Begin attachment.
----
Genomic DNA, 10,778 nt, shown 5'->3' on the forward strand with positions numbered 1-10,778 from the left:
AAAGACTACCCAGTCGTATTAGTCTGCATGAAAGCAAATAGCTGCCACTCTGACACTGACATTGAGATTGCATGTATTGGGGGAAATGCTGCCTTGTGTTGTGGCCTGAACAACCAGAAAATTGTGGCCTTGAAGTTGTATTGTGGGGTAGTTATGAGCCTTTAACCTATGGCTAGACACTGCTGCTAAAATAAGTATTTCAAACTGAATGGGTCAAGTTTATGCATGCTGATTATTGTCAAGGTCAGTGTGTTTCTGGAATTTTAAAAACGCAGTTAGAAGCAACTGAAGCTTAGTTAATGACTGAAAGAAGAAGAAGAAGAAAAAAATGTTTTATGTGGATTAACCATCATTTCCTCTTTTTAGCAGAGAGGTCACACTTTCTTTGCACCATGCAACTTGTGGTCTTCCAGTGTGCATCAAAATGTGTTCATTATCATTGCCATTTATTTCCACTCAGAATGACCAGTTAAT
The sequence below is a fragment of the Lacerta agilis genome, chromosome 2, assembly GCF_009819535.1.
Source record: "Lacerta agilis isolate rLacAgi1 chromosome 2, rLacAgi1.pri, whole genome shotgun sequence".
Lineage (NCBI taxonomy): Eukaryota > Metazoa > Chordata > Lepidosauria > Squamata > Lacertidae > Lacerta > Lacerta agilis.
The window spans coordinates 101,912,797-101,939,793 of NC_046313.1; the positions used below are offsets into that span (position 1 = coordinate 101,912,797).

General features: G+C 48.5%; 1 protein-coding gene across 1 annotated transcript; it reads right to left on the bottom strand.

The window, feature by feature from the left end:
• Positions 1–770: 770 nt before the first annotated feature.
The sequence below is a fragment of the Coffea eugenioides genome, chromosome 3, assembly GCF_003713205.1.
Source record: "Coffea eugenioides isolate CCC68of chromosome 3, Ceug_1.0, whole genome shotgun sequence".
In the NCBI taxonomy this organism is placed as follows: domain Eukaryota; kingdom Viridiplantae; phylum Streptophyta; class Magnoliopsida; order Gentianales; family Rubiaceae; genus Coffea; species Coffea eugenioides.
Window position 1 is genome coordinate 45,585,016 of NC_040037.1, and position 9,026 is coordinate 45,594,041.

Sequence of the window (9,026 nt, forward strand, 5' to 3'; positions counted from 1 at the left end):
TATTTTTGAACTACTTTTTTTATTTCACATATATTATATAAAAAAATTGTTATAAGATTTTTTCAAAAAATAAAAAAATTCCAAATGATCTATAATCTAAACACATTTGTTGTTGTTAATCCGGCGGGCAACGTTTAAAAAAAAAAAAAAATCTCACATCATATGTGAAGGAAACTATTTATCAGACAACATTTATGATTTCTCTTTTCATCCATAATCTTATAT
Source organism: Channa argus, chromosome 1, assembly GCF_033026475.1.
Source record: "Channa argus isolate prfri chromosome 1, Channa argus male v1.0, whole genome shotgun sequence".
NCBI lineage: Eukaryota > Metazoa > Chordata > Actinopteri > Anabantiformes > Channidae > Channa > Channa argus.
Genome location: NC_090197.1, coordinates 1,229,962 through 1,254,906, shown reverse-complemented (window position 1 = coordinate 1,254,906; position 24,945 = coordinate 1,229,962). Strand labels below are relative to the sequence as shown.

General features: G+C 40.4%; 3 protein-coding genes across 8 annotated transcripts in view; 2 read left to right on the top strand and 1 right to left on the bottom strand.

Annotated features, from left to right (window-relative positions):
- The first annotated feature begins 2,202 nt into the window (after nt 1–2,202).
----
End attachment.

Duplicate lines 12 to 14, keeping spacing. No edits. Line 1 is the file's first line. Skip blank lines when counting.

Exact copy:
In the NCBI taxonomy this organism is placed as follows: domain Eukaryota; kingdom Viridiplantae; phylum Streptophyta; class Magnoliopsida; order Gentianales; family Rubiaceae; genus Coffea; species Coffea eugenioides.
Window position 1 is genome coordinate 45,585,016 of NC_040037.1, and position 9,026 is coordinate 45,594,041.

Sequence of the window (9,026 nt, forward strand, 5' to 3'; positions counted from 1 at the left end):